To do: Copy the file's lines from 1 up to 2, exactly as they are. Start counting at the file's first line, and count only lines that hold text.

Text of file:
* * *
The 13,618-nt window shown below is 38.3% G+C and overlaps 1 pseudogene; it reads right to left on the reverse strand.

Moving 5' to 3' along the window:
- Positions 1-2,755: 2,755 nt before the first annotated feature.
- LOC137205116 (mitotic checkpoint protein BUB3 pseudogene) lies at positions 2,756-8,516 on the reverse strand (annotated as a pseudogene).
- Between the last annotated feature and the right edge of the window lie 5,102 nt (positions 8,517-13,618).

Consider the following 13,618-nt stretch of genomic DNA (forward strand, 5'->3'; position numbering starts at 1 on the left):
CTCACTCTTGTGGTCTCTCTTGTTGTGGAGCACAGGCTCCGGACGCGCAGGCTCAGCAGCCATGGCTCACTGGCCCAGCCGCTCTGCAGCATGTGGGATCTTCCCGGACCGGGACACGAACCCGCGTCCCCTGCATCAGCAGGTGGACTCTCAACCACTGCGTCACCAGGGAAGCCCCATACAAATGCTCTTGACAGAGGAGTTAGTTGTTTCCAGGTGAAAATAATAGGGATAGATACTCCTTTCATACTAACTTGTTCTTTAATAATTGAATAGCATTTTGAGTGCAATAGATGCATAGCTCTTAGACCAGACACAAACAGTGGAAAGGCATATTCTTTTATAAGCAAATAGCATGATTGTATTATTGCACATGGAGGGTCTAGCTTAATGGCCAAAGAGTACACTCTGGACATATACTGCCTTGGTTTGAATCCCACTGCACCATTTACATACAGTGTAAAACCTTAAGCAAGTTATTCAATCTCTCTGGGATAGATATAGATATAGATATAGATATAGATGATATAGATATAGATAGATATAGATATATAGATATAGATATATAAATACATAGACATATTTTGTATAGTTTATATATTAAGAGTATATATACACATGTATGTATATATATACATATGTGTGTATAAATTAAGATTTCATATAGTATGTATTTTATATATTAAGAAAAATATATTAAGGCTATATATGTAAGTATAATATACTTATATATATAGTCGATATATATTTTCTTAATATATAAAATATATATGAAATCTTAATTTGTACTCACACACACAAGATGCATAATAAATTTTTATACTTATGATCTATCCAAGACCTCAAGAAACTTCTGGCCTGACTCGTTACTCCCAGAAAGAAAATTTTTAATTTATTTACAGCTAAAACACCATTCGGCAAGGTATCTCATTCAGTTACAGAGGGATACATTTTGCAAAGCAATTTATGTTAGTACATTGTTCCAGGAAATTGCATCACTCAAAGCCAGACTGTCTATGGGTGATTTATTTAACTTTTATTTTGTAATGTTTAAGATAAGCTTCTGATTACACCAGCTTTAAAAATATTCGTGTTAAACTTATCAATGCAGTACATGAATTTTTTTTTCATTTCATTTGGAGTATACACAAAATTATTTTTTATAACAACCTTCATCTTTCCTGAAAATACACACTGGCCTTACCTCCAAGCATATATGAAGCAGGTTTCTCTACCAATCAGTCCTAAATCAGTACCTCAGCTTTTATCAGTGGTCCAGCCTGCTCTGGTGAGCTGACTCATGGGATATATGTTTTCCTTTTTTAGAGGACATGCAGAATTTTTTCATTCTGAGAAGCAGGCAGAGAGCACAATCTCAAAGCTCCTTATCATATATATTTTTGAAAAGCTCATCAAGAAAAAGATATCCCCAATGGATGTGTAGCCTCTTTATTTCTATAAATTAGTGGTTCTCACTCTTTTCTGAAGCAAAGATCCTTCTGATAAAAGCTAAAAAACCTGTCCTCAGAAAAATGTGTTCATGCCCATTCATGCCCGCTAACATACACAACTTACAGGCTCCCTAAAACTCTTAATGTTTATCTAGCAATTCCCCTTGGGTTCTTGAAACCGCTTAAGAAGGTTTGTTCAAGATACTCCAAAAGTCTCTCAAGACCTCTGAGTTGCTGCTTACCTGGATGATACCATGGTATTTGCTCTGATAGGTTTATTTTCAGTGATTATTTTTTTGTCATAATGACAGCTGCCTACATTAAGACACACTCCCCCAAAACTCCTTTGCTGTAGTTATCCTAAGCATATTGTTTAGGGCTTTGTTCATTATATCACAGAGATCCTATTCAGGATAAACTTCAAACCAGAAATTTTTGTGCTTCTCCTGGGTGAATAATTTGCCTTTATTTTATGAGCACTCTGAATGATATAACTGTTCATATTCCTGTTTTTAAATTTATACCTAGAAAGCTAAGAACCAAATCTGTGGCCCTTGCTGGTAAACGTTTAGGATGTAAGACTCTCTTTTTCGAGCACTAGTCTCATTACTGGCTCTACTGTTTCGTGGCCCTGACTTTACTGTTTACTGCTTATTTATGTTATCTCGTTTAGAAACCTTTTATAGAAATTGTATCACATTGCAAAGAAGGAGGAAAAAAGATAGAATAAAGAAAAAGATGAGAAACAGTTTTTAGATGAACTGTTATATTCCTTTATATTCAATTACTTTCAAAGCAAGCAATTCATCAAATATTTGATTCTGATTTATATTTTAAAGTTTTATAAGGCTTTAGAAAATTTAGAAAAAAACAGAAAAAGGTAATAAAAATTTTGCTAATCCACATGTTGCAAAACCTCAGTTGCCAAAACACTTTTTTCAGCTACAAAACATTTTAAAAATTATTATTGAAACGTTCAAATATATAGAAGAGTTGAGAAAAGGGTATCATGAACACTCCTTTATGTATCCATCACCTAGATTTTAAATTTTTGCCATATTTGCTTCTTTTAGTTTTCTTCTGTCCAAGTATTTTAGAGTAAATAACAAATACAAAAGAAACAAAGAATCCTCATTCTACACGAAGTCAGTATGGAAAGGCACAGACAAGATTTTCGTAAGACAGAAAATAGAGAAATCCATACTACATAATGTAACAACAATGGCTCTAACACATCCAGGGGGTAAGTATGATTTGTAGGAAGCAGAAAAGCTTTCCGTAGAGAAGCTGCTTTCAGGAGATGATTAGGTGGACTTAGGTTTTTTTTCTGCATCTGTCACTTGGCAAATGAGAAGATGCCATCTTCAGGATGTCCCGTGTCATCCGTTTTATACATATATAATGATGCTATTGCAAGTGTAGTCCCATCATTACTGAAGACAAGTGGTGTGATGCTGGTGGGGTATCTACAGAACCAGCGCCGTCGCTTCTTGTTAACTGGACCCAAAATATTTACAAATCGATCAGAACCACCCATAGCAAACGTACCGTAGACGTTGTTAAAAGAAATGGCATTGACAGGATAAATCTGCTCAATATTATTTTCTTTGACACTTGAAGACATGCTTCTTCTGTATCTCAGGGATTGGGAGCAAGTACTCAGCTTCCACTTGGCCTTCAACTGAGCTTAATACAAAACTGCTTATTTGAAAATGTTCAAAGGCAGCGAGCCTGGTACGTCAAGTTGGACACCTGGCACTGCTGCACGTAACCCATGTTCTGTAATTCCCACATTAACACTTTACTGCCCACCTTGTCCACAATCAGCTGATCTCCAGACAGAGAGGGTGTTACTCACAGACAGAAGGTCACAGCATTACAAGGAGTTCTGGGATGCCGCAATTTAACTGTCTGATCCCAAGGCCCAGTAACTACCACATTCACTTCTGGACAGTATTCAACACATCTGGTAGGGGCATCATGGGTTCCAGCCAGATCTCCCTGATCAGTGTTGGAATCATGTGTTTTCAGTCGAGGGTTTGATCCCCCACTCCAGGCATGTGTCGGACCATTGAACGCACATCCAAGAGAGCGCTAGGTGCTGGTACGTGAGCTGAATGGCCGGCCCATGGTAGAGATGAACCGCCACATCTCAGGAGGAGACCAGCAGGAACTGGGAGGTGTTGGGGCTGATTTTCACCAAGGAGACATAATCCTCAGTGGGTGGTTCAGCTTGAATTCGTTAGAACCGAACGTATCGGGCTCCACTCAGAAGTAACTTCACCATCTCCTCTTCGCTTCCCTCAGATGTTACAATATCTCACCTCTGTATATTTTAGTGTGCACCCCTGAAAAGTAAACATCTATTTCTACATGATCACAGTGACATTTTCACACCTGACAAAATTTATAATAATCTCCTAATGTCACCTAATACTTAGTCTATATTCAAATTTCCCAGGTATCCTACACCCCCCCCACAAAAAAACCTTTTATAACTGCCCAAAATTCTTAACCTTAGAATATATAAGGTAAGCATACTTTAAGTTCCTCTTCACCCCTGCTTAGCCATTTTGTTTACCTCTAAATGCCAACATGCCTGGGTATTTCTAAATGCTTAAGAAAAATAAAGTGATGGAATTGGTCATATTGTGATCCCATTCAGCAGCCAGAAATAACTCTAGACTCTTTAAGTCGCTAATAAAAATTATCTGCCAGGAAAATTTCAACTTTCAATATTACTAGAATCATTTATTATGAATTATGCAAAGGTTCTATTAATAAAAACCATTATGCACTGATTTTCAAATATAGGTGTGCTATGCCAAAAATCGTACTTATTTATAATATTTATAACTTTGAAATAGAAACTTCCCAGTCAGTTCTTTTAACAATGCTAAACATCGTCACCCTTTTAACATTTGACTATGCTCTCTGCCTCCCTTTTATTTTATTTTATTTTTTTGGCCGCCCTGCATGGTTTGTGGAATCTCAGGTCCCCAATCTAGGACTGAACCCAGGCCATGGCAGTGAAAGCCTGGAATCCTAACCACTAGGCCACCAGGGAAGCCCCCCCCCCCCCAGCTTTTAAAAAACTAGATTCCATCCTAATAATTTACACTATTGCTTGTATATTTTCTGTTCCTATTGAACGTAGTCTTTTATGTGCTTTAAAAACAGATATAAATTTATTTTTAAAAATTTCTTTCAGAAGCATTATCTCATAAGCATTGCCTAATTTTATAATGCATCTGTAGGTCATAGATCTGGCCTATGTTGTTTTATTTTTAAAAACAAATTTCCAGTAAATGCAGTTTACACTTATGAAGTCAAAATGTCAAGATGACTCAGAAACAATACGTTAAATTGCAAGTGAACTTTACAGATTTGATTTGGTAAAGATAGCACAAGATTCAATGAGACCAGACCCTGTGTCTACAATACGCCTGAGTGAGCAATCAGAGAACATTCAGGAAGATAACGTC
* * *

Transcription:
The 13,618-nt window shown below is 38.3% G+C and overlaps 1 pseudogene; it reads right to left on the reverse strand.

Moving 5' to 3' along the window: